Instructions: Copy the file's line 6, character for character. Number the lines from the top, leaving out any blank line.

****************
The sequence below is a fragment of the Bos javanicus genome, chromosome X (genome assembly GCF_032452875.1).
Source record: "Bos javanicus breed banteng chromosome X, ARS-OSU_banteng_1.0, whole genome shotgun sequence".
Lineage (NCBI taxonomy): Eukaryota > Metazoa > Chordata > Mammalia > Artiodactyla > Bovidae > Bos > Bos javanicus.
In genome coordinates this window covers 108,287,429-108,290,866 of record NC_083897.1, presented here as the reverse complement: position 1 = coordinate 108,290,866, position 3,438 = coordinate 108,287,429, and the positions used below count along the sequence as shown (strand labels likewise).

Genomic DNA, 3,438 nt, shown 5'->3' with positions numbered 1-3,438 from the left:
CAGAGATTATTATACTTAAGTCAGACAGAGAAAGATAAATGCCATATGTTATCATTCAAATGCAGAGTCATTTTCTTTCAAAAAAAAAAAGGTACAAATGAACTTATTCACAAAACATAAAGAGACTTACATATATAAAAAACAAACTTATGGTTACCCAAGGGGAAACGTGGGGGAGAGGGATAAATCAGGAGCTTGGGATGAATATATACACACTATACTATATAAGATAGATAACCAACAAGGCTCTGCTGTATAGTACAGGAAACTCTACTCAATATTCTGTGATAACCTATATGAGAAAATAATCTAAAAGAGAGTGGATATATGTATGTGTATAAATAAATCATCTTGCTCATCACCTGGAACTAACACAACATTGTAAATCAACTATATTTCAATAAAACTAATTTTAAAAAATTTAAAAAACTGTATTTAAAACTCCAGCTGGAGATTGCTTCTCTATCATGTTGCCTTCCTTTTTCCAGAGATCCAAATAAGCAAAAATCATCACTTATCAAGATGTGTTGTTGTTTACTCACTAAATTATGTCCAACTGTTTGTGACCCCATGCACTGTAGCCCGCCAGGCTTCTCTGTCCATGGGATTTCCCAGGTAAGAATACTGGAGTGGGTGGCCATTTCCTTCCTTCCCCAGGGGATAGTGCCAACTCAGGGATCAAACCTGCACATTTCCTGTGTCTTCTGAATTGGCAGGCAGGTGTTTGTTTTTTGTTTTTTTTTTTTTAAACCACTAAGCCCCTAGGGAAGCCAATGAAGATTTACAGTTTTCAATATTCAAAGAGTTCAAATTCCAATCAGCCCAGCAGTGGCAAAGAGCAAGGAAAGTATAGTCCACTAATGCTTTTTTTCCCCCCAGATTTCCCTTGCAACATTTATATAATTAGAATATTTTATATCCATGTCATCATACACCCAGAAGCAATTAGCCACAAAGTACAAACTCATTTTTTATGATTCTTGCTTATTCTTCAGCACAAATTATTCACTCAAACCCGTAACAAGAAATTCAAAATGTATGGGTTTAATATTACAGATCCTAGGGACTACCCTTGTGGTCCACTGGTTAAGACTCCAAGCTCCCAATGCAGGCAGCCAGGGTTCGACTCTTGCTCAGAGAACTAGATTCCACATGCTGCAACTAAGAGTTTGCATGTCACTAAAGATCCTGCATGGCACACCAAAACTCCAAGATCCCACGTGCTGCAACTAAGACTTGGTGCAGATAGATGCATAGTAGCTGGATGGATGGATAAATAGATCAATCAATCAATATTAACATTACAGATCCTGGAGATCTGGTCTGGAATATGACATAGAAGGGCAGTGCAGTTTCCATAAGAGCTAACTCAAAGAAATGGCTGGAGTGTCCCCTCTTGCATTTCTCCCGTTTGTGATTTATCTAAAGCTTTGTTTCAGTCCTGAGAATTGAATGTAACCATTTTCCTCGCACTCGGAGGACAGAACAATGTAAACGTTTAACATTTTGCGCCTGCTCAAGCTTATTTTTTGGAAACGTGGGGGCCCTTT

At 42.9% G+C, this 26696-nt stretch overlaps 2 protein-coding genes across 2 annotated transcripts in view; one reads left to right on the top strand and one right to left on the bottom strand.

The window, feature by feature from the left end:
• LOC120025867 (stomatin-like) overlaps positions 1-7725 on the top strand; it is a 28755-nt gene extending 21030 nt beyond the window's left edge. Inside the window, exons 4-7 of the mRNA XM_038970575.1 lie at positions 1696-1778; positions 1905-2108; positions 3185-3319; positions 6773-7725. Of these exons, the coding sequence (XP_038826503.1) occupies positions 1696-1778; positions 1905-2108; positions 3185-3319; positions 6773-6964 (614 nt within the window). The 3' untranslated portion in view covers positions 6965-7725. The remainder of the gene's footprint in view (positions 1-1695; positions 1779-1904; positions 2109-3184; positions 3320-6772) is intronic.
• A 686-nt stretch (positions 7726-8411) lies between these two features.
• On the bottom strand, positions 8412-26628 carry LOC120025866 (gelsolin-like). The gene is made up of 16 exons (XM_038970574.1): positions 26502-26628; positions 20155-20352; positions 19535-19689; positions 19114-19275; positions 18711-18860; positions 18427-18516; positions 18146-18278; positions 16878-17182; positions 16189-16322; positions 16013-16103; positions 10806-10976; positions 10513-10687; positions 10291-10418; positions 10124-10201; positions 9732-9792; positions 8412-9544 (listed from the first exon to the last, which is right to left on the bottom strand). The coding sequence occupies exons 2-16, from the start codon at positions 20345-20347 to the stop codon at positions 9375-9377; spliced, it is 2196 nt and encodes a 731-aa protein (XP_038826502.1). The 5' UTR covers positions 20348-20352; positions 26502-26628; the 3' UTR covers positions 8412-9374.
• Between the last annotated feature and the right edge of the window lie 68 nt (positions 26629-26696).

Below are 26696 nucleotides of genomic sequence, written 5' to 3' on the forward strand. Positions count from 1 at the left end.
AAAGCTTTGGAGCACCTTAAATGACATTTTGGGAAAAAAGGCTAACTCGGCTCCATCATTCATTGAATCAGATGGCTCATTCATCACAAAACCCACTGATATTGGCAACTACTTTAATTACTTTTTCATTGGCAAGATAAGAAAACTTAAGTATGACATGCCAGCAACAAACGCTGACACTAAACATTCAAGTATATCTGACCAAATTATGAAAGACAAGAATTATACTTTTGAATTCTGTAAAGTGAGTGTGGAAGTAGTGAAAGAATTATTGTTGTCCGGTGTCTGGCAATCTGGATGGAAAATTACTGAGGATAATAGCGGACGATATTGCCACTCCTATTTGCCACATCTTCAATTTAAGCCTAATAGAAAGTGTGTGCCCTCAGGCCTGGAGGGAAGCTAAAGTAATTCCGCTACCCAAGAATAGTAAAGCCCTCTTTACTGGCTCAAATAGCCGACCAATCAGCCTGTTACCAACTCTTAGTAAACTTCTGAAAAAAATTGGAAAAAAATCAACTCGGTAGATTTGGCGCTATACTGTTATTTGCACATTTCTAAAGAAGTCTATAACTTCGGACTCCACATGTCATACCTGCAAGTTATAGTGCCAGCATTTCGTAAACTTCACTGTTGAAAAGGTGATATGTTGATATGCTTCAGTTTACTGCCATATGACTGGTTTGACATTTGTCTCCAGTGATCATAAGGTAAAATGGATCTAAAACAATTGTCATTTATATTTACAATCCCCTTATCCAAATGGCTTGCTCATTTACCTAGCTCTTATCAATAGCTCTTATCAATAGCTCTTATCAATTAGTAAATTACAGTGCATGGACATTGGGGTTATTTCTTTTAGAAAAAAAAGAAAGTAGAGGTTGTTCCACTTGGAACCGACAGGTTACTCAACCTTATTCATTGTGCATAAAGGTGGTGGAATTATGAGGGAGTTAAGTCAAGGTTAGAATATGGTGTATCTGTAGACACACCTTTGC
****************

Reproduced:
CAGAGATTATTATACTTAAGTCAGACAGAGAAAGATAAATGCCATATGTTATCATTCAAATGCAGAGTCATTTTCTTTCAAAAAAAAAAAGGTACAAATGAACTTATTCACAAAACATAAAGAGACTTACATATATAAAAAACAAACTTATGGTTACCCAAGGGGAAACGTGGGGGAGAGGGATAAATCAGGAGCTTGGGATGAATATATACACACTATACTATATAAGATAGATAACCAACAAGGCTCTGCTGTATAGTACAGGAAACTCTACTCAATATTCTGTGATAACCTATATGAGAAAATAATCTAAAAGAGAGTGGATATATGTATGTGTATAAATAAATCATCTTGCTCATCACCTGGAACTAACACAACATTGTAAATCAACTATATTTCAATAAAACTAATTTTAAAAAATTTAAAAAACTGTATTTAAAACTCCAGCTGGAGATTGCTTCTCTATCATGTTGCCTTCCTTTTTCCAGAGATCCAAATAAGCAAAAATCATCACTTATCAAGATGTGTTGTTGTTTACTCACTAAATTATGTCCAACTGTTTGTGACCCCATGCACTGTAGCCCGCCAGGCTTCTCTGTCCATGGGATTTCCCAGGTAAGAATACTGGAGTGGGTGGCCATTTCCTTCCTTCCCCAGGGGATAGTGCCAACTCAGGGATCAAACCTGCACATTTCCTGTGTCTTCTGAATTGGCAGGCAGGTGTTTGTTTTTTGTTTTTTTTTTTTTAAACCACTAAGCCCCTAGGGAAGCCAATGAAGATTTACAGTTTTCAATATTCAAAGAGTTCAAATTCCAATCAGCCCAGCAGTGGCAAAGAGCAAGGAAAGTATAGTCCACTAATGCTTTTTTTCCCCCCAGATTTCCCTTGCAACATTTATATAATTAGAATATTTTATATCCATGTCATCATACACCCAGAAGCAATTAGCCACAAAGTACAAACTCATTTTTTATGATTCTTGCTTATTCTTCAGCACAAATTATTCACTCAAACCCGTAACAAGAAATTCAAAATGTATGGGTTTAATATTACAGATCCTAGGGACTACCCTTGTGGTCCACTGGTTAAGACTCCAAGCTCCCAATGCAGGCAGCCAGGGTTCGACTCTTGCTCAGAGAACTAGATTCCACATGCTGCAACTAAGAGTTTGCATGTCACTAAAGATCCTGCATGGCACACCAAAACTCCAAGATCCCACGTGCTGCAACTAAGACTTGGTGCAGATAGATGCATAGTAGCTGGATGGATGGATAAATAGATCAATCAATCAATATTAACATTACAGATCCTGGAGATCTGGTCTGGAATATGACATAGAAGGGCAGTGCAGTTTCCATAAGAGCTAACTCAAAGAAATGGCTGGAGTGTCCCCTCTTGCATTTCTCCCGTTTGTGATTTATCTAAAGCTTTGTTTCAGTCCTGAGAATTGAATGTAACCATTTTCCTCGCACTCGGAGGACAGAACAATGTAAACGTTTAACATTTTGCGCCTGCTCAAGCTTATTTTTTGGAAACGTGGGGGCCCTTT